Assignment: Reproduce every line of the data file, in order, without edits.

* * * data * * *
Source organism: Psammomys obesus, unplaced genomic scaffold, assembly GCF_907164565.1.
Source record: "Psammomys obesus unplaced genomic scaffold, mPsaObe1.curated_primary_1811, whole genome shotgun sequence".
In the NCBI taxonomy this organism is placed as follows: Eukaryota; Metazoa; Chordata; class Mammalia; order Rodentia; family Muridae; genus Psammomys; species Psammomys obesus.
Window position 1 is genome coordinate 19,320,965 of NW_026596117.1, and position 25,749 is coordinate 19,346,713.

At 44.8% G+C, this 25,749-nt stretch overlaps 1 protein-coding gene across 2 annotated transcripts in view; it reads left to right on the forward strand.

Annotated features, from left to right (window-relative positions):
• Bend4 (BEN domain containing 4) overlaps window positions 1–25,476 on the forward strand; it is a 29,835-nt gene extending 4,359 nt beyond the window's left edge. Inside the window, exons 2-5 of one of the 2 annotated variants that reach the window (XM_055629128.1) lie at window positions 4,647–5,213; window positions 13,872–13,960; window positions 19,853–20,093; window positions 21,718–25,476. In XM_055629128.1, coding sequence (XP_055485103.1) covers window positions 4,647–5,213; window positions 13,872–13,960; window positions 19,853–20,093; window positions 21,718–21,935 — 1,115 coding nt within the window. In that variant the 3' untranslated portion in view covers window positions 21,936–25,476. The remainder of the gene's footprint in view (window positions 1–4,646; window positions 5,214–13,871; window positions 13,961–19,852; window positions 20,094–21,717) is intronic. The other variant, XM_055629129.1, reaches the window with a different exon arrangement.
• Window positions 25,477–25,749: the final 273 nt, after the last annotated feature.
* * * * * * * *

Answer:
Source organism: Psammomys obesus, unplaced genomic scaffold, assembly GCF_907164565.1.
Source record: "Psammomys obesus unplaced genomic scaffold, mPsaObe1.curated_primary_1811, whole genome shotgun sequence".
In the NCBI taxonomy this organism is placed as follows: Eukaryota; Metazoa; Chordata; class Mammalia; order Rodentia; family Muridae; genus Psammomys; species Psammomys obesus.
Window position 1 is genome coordinate 19,320,965 of NW_026596117.1, and position 25,749 is coordinate 19,346,713.

At 44.8% G+C, this 25,749-nt stretch overlaps 1 protein-coding gene across 2 annotated transcripts in view; it reads left to right on the forward strand.

Annotated features, from left to right (window-relative positions):
• Bend4 (BEN domain containing 4) overlaps window positions 1–25,476 on the forward strand; it is a 29,835-nt gene extending 4,359 nt beyond the window's left edge. Inside the window, exons 2-5 of one of the 2 annotated variants that reach the window (XM_055629128.1) lie at window positions 4,647–5,213; window positions 13,872–13,960; window positions 19,853–20,093; window positions 21,718–25,476. In XM_055629128.1, coding sequence (XP_055485103.1) covers window positions 4,647–5,213; window positions 13,872–13,960; window positions 19,853–20,093; window positions 21,718–21,935 — 1,115 coding nt within the window. In that variant the 3' untranslated portion in view covers window positions 21,936–25,476. The remainder of the gene's footprint in view (window positions 1–4,646; window positions 5,214–13,871; window positions 13,961–19,852; window positions 20,094–21,717) is intronic. The other variant, XM_055629129.1, reaches the window with a different exon arrangement.
• Window positions 25,477–25,749: the final 273 nt, after the last annotated feature.